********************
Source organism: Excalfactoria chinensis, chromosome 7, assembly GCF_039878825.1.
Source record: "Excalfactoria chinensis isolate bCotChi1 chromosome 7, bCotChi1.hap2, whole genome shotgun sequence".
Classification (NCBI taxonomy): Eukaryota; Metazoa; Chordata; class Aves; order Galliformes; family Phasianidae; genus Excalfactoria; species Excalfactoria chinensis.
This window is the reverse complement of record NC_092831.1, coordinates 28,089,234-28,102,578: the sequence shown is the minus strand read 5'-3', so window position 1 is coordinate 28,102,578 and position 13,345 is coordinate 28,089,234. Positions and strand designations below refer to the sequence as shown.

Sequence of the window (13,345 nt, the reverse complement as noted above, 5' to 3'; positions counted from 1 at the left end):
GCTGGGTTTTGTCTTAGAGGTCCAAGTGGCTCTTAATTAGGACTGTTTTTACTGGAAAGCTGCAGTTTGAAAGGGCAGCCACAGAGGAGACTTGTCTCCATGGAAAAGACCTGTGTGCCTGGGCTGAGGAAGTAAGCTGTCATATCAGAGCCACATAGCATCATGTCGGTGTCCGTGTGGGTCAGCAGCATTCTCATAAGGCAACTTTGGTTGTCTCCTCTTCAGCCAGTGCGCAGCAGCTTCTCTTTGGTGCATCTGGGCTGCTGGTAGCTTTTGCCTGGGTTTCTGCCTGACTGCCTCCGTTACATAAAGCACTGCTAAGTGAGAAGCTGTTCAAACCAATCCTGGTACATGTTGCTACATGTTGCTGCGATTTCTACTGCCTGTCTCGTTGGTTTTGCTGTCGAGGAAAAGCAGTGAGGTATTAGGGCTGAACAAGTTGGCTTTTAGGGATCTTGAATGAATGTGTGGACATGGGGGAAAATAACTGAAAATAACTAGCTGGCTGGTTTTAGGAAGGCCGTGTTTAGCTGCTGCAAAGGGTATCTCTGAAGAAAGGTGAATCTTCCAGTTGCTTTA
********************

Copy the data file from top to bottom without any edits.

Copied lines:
Source organism: Excalfactoria chinensis, chromosome 7, assembly GCF_039878825.1.
Source record: "Excalfactoria chinensis isolate bCotChi1 chromosome 7, bCotChi1.hap2, whole genome shotgun sequence".
Classification (NCBI taxonomy): Eukaryota; Metazoa; Chordata; class Aves; order Galliformes; family Phasianidae; genus Excalfactoria; species Excalfactoria chinensis.
This window is the reverse complement of record NC_092831.1, coordinates 28,089,234-28,102,578: the sequence shown is the minus strand read 5'-3', so window position 1 is coordinate 28,102,578 and position 13,345 is coordinate 28,089,234. Positions and strand designations below refer to the sequence as shown.

Sequence of the window (13,345 nt, the reverse complement as noted above, 5' to 3'; positions counted from 1 at the left end):
GCTGGGTTTTGTCTTAGAGGTCCAAGTGGCTCTTAATTAGGACTGTTTTTACTGGAAAGCTGCAGTTTGAAAGGGCAGCCACAGAGGAGACTTGTCTCCATGGAAAAGACCTGTGTGCCTGGGCTGAGGAAGTAAGCTGTCATATCAGAGCCACATAGCATCATGTCGGTGTCCGTGTGGGTCAGCAGCATTCTCATAAGGCAACTTTGGTTGTCTCCTCTTCAGCCAGTGCGCAGCAGCTTCTCTTTGGTGCATCTGGGCTGCTGGTAGCTTTTGCCTGGGTTTCTGCCTGACTGCCTCCGTTACATAAAGCACTGCTAAGTGAGAAGCTGTTCAAACCAATCCTGGTACATGTTGCTACATGTTGCTGCGATTTCTACTGCCTGTCTCGTTGGTTTTGCTGTCGAGGAAAAGCAGTGAGGTATTAGGGCTGAACAAGTTGGCTTTTAGGGATCTTGAATGAATGTGTGGACATGGGGGAAAATAACTGAAAATAACTAGCTGGCTGGTTTTAGGAAGGCCGTGTTTAGCTGCTGCAAAGGGTATCTCTGAAGAAAGGTGAATCTTCCAGTTGCTTTA